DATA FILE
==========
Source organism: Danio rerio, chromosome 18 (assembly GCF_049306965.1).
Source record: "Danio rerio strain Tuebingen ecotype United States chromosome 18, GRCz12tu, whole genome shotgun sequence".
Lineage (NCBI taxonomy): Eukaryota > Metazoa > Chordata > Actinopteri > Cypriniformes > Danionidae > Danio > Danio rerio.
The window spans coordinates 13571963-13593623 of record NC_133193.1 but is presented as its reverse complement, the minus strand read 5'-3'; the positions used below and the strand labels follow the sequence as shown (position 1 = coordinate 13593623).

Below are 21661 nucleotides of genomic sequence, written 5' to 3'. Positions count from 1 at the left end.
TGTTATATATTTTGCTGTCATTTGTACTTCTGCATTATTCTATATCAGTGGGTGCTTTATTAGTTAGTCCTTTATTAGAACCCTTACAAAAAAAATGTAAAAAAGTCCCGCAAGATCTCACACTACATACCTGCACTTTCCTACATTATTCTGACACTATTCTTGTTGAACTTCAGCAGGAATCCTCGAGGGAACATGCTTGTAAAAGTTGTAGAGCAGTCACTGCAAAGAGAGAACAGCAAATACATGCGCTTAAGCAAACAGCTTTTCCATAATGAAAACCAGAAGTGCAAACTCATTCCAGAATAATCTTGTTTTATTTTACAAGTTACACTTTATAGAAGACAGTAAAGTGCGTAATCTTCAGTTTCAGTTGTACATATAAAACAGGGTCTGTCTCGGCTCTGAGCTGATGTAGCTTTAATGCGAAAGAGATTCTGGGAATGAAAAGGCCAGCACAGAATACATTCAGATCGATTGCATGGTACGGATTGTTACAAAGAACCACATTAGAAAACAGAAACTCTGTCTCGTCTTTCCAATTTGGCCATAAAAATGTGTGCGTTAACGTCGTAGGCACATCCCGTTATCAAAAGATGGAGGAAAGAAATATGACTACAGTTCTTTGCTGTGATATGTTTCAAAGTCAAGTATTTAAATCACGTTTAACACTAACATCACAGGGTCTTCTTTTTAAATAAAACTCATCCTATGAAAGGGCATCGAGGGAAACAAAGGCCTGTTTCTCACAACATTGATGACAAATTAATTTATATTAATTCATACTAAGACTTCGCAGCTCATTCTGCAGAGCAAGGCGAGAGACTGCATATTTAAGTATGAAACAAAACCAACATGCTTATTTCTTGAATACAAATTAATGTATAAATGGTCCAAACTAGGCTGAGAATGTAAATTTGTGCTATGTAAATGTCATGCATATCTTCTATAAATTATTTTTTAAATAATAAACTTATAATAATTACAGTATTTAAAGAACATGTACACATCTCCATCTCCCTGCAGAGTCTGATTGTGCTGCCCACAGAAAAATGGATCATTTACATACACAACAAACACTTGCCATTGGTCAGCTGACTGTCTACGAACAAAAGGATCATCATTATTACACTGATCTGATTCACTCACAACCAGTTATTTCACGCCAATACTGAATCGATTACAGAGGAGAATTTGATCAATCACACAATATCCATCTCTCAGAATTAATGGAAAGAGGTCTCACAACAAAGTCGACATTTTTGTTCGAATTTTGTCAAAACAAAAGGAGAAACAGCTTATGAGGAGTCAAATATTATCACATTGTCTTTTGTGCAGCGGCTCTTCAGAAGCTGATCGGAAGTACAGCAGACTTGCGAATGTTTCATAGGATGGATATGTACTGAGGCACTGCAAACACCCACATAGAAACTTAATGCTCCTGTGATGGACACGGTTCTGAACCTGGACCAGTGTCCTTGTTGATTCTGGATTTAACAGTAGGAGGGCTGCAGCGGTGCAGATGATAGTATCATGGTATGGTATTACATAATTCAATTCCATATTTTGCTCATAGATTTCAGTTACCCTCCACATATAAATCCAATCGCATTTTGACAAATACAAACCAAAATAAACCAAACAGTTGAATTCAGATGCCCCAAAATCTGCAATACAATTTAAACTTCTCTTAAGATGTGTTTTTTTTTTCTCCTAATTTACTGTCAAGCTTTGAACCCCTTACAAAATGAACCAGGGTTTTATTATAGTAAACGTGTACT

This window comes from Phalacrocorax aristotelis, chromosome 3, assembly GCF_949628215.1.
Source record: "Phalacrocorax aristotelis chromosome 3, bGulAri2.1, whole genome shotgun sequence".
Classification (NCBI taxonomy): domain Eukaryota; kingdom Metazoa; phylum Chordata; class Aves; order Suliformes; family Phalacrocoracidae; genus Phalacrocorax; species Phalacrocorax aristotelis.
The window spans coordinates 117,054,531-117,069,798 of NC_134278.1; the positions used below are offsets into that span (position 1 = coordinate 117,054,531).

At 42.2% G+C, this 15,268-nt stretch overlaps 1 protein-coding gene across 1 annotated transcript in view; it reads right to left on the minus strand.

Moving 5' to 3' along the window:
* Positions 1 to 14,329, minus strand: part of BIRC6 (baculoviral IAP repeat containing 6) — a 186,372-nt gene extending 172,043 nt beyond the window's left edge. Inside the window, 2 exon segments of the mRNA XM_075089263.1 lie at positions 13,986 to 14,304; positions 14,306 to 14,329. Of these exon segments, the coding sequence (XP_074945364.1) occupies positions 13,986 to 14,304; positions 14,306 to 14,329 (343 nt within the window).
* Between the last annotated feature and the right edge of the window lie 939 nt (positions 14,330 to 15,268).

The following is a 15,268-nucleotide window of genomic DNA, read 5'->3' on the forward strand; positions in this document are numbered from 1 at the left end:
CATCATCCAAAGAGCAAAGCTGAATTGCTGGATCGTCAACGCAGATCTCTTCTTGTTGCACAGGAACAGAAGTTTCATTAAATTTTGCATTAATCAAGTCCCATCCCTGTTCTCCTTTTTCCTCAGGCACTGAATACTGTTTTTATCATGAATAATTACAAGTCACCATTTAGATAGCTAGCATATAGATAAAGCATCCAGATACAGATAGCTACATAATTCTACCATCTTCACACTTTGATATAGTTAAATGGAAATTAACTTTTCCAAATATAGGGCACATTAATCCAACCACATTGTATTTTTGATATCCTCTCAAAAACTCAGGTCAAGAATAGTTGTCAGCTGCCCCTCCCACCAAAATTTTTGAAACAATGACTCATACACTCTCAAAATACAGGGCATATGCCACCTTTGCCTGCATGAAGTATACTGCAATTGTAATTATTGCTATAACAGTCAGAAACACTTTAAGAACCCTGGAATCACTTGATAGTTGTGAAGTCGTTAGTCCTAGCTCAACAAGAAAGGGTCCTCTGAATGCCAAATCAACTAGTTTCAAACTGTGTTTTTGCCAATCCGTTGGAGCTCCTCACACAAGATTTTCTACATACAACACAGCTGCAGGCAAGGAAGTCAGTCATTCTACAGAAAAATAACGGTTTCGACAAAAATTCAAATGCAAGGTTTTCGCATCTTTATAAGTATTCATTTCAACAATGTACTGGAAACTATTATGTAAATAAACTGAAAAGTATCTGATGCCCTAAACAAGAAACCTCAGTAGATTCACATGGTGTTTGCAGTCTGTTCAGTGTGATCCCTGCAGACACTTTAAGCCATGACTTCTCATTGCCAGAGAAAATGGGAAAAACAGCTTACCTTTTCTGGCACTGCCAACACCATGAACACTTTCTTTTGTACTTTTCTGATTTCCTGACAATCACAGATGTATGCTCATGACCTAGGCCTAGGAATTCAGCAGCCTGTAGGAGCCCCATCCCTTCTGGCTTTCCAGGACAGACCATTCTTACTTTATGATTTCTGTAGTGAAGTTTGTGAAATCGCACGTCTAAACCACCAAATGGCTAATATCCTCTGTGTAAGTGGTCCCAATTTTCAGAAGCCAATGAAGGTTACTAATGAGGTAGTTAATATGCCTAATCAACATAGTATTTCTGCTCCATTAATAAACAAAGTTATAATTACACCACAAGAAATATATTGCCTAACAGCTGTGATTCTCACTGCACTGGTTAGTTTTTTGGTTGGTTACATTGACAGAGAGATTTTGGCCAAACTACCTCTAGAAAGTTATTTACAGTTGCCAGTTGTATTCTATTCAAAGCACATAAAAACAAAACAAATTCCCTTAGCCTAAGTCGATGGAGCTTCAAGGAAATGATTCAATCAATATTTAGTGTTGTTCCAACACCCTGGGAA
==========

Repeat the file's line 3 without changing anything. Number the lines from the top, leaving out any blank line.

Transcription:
Lineage (NCBI taxonomy): Eukaryota > Metazoa > Chordata > Actinopteri > Cypriniformes > Danionidae > Danio > Danio rerio.